May 11, 1998

Dan Glickman, Secretary

United States Department of Agriculture

Washington, DC 20250


Dear Mr. Secretary:

When we met with you recently we believed, based on your expressed views, that we shared a common goal: To re-build the confidence of American and International Consumers in meat products through working cooperatively with you and your staff.

The publication last week of the USDA Food Safety and Inspection Service Quarterly Regulatory and Enforcement Report for January 1, 1998 to March 31, 1998 suggests that the actions of the Department are not in accord with your stated objective of building consumer confidence.

First, a very detailed report that measures the success of the inspection program in numbers of product detentions and plant closings undermines consumer confidence. It is a story of "food buyer beware" that simply frightens consumers. It gives no credit to the tremendous advances in technology and improved sanitary practices that have been implemented by the industry working cooperatively with your Department, and the industry’s huge and often unseen investment in equipment, processing technology and training. Why is FSIS not using science-based data such as microbiological (generic E. coli and Salmonella) testing to support plant performance as compared to counting NRs and enforcement actions, many of which are under appeal?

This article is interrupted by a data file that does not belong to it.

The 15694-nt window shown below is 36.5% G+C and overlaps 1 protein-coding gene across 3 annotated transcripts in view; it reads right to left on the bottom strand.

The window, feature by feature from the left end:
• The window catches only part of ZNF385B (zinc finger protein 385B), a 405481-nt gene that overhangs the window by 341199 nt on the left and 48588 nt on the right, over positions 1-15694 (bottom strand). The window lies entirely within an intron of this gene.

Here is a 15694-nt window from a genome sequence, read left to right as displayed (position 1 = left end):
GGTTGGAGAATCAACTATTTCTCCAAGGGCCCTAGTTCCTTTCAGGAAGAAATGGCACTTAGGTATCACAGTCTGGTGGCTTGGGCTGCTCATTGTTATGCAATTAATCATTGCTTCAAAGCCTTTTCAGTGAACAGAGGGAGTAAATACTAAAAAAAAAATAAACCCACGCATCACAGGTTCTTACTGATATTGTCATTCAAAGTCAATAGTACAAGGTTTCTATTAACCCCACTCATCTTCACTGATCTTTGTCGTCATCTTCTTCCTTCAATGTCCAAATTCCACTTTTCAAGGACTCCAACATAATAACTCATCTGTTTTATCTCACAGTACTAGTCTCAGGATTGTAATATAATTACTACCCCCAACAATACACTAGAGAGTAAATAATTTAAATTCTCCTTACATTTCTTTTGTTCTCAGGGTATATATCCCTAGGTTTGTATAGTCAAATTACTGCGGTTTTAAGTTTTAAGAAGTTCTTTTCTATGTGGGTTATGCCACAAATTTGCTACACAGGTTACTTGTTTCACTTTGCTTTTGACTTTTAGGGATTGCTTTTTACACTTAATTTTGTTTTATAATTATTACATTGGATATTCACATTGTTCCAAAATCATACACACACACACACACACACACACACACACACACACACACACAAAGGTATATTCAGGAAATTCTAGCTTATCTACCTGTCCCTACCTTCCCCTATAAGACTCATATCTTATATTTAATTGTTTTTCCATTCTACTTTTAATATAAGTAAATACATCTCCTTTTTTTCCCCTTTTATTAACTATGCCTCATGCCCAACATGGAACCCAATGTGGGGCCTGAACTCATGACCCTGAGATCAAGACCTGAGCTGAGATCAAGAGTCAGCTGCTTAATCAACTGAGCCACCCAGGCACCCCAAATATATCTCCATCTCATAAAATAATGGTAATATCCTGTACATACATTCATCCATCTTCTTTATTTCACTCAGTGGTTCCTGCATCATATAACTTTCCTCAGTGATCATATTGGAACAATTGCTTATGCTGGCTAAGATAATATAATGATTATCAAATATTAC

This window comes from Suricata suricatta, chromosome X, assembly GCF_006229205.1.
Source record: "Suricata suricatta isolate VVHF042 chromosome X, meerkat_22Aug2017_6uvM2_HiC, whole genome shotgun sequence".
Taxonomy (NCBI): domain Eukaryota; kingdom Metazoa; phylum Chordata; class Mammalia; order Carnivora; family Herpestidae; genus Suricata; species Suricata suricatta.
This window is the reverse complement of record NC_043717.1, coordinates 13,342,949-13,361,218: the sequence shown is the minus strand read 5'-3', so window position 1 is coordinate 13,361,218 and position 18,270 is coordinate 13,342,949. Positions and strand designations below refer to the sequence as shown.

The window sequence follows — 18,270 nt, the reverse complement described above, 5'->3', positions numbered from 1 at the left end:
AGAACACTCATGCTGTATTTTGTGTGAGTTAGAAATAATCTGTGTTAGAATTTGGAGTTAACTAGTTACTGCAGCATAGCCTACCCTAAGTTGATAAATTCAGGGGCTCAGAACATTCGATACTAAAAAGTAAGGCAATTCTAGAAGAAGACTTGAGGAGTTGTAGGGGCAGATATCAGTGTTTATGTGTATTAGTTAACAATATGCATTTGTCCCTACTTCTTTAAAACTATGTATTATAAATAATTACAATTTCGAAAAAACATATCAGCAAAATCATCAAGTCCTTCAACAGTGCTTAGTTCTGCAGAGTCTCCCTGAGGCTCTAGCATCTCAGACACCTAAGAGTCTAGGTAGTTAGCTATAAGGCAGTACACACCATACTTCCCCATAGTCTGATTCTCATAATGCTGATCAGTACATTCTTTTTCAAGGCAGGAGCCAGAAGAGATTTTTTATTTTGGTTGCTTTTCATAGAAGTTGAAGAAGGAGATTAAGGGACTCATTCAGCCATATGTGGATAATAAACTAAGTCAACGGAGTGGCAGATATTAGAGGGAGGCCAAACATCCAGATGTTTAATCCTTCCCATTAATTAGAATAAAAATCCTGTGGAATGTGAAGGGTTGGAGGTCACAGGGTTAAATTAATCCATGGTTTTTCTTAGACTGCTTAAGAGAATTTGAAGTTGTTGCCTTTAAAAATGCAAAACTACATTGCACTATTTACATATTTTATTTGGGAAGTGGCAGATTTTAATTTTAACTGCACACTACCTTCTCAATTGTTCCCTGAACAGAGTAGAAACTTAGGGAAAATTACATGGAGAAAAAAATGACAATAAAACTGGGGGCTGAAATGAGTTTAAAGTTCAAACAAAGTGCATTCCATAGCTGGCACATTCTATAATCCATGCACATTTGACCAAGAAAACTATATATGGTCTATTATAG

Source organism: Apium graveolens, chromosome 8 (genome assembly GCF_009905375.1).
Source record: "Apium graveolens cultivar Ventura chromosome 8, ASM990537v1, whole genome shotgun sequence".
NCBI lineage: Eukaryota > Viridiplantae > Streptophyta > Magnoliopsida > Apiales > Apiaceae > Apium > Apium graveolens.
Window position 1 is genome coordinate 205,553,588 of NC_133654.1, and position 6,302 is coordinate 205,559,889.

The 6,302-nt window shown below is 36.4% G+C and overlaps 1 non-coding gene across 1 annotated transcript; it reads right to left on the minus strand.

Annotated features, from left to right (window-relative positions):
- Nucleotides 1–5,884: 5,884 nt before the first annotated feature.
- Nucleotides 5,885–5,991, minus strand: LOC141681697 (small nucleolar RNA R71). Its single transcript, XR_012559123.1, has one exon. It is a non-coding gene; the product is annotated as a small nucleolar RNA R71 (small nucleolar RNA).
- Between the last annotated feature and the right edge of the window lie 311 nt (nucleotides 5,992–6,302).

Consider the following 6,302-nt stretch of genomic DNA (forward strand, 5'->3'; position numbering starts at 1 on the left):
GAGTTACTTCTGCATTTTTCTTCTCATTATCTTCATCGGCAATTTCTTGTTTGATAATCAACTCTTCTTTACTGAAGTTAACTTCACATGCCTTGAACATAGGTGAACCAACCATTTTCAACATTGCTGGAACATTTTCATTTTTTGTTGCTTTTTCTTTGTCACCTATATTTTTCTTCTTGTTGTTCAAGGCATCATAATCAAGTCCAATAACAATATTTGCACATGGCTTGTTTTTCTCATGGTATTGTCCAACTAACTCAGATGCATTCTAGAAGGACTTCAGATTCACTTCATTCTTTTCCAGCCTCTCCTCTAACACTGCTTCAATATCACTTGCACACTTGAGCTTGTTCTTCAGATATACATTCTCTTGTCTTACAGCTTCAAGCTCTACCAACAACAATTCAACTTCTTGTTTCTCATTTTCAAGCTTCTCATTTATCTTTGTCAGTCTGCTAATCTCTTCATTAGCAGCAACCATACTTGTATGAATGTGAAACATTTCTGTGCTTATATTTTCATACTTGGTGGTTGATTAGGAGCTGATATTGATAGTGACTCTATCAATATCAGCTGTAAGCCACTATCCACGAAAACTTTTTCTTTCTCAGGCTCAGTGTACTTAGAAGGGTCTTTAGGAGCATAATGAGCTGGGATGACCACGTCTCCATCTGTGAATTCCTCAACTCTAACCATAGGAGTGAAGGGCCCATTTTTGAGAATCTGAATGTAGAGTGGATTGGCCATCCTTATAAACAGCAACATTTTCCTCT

Second, the report was apparently provided to the Wall Street Journal in advance of publication and the industry, including named plants, only learned of its existence in a WSJ feature story on Friday, May 11. This is classic, inside-the beltway "spin control" by zealous government officials to the detriment of balanced journalism. It is unconscionable that USDA officials are releasing reports and providing media interviews to be quoted in a major national newspaper before the facts have been provided to the affected plants and industry organizations.

Third, the conclusion for the industry based on the evidence is that the attitude of Department officials is permeated by the SWAT (Special Weapons Assault Team) mentality and driven by enforcement techniques learned from the Federal Bureau of Investigation which are apparently a key part of the HACCP training given to inspection officials. This public posture not only undermines consumer confidence; it undermines the credibility of thousands of truly sincere inspection officials who daily tell the industry that they would like to cooperate with the industry as it makes this sea change to a new inspection system.

Mr. Secretary, we are deeply disappointed at the negative and disparaging orientation of actions and press policies of your associates and subordinates. Please let us know if we misunderstood your representations about building consumer confidence in our recent meeting.


Very truly yours,


Rosemary Mucklow

Executive Director

National Meat Association